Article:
Hello, Dear Friends, I hope that you are seeing signs of
spring as we hopefully say goodby to Old Man Winter.
He has a habit of sticking around long past his welcome,
here in the foothills of the beautiful Cascade Mts
of Washington state.
It has been cool and wet, but what do you expect
when you live near Seattle?
We have a reputation to uphold!
Seriously, though, we are seeing subtle signs of spring,
which lifts my spirits after a long, dreary winter.
The daffodils are almost ready to bloom in the front yard.
wild holly and fern line the edges.
The grass is starting to green up, too.
I finally trimmed the dead blooms off the hydrangea
in front of the house. It took me all afternoon
and I filled a big tarp.
There is always something to do this time of year!
New buds on hydrangea.
Indian plum or Oso berry,
are the first to leaf out in spring.
They produce tiny, edible 'plums' that
the birds love.
These are small, slender trees, about 10-20 feet
growing anywhere there is a bit of sunlight in the forest.
The tiny pendant flowers are sustenance for returning
rufous and annas hummingbirds.
Annas hummingbirds will also stay year-round.
They feed off the drippings of our red-breasted sapsucker.
Nature works together.I help out by keeping my hummingbird feeders
filled year round.
In sunlight, the dark feathers on his head and chin turn
What are you looking at?
This little guy is defending his territory,
chasing away all intruders, except females.
that the wildlife love. They grow everywhere
and are just starting to bloom.
Some have pink blossoms.
Wild band-tailed pigeons.
These are large birds, about 14-15 inches,
the size of a small chicken.
They travel in nomadic flocks this time of year,
before pairing up in scattered groups for nesting season.
This group is joined by a little friend.
We live in deer country. I can't grow anything
they consider edible. Especially roses, although
I can grow rugosa roses because they have formidable thorns.
I have found that they don't like forget-me-not, wild geranium,
tansy, most herbs, daffodils and foxglove, to name a few.
We have black-tailed deer here.
Oh, and they don't like forsythia!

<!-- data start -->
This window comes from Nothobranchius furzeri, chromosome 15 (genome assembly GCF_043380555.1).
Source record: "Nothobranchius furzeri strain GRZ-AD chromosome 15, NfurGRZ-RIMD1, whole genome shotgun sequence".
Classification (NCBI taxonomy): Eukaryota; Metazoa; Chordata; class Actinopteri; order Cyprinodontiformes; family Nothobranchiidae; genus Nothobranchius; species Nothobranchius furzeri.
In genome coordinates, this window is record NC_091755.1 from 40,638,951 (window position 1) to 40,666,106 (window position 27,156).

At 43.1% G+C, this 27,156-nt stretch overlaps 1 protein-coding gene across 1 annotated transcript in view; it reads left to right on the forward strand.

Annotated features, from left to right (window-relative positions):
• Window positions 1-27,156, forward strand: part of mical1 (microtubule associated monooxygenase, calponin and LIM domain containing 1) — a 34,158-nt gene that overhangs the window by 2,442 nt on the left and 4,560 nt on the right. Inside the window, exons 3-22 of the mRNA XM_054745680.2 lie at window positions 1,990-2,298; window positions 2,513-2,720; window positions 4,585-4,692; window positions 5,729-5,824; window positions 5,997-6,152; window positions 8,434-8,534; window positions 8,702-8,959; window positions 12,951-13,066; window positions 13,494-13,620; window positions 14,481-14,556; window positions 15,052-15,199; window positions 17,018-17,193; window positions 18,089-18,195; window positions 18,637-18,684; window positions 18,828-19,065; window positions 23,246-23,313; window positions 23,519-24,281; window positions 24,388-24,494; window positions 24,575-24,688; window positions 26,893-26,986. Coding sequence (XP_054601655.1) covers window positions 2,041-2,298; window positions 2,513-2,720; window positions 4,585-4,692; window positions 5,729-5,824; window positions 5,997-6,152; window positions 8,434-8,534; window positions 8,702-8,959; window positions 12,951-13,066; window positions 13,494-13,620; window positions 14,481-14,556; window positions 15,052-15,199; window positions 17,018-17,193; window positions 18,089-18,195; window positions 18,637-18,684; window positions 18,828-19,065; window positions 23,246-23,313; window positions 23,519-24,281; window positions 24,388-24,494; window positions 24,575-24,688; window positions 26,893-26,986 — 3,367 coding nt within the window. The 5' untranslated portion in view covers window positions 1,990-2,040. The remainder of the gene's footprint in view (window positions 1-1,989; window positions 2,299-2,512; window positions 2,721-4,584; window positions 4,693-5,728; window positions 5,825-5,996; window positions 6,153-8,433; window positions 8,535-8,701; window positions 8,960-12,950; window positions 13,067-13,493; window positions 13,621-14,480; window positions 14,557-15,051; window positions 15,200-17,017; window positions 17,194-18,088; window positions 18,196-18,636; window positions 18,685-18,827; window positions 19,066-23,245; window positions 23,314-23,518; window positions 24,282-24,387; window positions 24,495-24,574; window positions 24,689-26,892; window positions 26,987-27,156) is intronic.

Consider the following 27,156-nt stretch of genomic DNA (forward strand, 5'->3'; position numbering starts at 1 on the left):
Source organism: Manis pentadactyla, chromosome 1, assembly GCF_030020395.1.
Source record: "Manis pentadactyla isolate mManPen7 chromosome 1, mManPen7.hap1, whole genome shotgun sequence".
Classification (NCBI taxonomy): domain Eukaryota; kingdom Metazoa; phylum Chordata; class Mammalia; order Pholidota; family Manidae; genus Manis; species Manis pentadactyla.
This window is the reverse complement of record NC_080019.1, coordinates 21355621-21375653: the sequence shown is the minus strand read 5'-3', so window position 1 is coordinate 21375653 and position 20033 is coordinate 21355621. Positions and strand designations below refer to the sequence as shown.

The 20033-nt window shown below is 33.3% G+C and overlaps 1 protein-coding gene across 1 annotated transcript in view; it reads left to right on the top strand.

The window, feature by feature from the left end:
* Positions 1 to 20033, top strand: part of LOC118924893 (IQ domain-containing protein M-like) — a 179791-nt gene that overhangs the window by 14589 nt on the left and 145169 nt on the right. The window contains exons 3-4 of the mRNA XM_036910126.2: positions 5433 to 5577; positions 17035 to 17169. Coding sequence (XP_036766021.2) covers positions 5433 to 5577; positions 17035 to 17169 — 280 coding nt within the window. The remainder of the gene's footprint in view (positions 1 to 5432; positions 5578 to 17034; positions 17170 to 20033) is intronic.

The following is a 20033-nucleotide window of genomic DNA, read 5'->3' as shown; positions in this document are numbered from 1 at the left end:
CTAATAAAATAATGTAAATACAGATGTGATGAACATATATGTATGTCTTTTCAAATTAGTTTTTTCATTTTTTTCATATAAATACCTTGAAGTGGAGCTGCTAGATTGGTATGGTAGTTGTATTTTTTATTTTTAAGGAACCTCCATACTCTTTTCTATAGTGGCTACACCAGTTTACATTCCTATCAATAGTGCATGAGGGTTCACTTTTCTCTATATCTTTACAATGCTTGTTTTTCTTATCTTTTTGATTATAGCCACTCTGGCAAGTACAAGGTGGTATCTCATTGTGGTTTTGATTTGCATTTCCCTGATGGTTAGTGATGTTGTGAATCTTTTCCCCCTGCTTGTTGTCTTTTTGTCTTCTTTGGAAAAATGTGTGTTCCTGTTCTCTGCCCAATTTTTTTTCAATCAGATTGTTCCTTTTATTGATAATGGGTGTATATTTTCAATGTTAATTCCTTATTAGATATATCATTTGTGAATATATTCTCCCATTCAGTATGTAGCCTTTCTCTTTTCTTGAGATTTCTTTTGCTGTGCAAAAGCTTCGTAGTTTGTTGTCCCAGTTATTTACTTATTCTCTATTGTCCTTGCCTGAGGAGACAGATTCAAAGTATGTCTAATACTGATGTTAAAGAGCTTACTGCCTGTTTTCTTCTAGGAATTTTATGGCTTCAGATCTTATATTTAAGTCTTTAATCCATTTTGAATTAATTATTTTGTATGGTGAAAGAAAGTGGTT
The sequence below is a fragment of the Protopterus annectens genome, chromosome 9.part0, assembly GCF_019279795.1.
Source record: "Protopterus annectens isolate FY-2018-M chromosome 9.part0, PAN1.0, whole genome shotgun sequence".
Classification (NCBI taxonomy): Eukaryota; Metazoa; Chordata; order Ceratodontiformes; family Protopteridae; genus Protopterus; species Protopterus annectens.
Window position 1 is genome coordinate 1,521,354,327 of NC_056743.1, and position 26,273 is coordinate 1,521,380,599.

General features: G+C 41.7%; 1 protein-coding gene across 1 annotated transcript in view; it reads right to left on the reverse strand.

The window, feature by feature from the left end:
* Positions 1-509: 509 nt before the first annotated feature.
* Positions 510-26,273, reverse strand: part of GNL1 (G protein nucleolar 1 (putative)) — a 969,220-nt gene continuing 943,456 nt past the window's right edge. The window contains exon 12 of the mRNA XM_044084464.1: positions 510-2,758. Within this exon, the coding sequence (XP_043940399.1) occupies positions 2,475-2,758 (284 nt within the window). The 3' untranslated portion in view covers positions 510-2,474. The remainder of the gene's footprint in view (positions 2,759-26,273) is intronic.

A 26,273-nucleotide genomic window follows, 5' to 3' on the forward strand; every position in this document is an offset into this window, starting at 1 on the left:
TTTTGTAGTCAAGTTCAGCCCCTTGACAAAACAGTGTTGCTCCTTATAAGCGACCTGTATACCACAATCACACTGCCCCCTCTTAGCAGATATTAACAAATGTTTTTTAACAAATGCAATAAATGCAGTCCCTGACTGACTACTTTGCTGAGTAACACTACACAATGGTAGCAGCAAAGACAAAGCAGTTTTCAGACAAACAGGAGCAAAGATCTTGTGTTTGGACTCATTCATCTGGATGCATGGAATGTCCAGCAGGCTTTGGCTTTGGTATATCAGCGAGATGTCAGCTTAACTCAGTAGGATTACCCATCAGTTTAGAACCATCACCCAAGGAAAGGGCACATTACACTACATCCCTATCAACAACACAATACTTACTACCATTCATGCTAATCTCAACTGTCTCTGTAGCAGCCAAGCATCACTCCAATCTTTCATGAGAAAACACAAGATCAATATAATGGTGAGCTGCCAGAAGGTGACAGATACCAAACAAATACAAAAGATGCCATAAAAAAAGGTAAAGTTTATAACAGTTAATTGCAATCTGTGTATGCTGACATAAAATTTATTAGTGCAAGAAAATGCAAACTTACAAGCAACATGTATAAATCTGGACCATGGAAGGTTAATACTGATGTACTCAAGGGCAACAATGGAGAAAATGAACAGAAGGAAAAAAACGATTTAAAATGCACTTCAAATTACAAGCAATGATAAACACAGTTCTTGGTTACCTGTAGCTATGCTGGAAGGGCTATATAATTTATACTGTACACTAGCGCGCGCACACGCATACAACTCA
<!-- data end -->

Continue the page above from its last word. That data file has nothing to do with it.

I grew this tangle (which is about 8ft. wide),
from 1 little cutting I rooted years ago.
It seems to like this sunny spot right below the deck.
A sure sign of spring is when the robins return.
Spring is a time for pairing up, too.
These are bald eagles.
A clearer view of the white tail.
One morning I was watching the sun rise over the mountains
and two eagles came into view.
Soon they were accompanied by two ravens,
then two red-tailed hawks.
They all soared the skies together before drifting out of view.
Maybe hunting together?
It's always a thrill to see them.
The alder catkins are another sign of spring.
Here they dangle over a wild plum just starting to bloom.
You can still see snow in the mountains.
This time of year, the elk move through on their way towards higher elevations.
It's hard to tell how large these are, but they are the size of
This photo was taken from my vehicle. You can see a reflection
of something on the dashboard!
No, it's not a UFO.
Our native Douglas squirrel finds last fall's
maple wingnuts stuck in between the deck boards.
These are tiny squirrels, a little larger than a chipmunk.
A raven keeps watch. We have a nesting pair.
This is not a good thing for the songbirds,
as they raid their nests mercilessly.
This sits about 60 feet up in a very large maple tree,
overlooking the field next door.
It can only be seen in winter and early spring, and even then,
only from one strategic spot.
I was walking down my driveway one day and happened to
see it from a narrow space between the trees.
I had to zoom in to take the photo.
Close to where I spied the nest.
Beautiful Kai at the top of the driveway.
The fallen tree is caught up on another
making it difficult to take down.
It also hangs over the fence-line, so that
will need repairing, too.
You can see a neighbor's house across the road.
Tiny flower buds on the bright green branches
of red huckleberry along the driveway.
A rolling stone gathers no moss.
Tree fern growing in the crook of a big-leaf maple.
These are enormous trees with leaves the size
of a dinner plate or larger.
These ferns seem to prefer maples
and will grow in the crooks between the trunk
and branches all the way up the tree.
There is plenty of mist this time of year.
And lovely sunrises.
And of course, lots of clouds.
Which makes us appreciate the sunshine
that much more!
I hope that you are finding a few signs of spring, too,
Linking with: Viewing Nature with Eileen: Saturday's Critters
Won't you join the fun?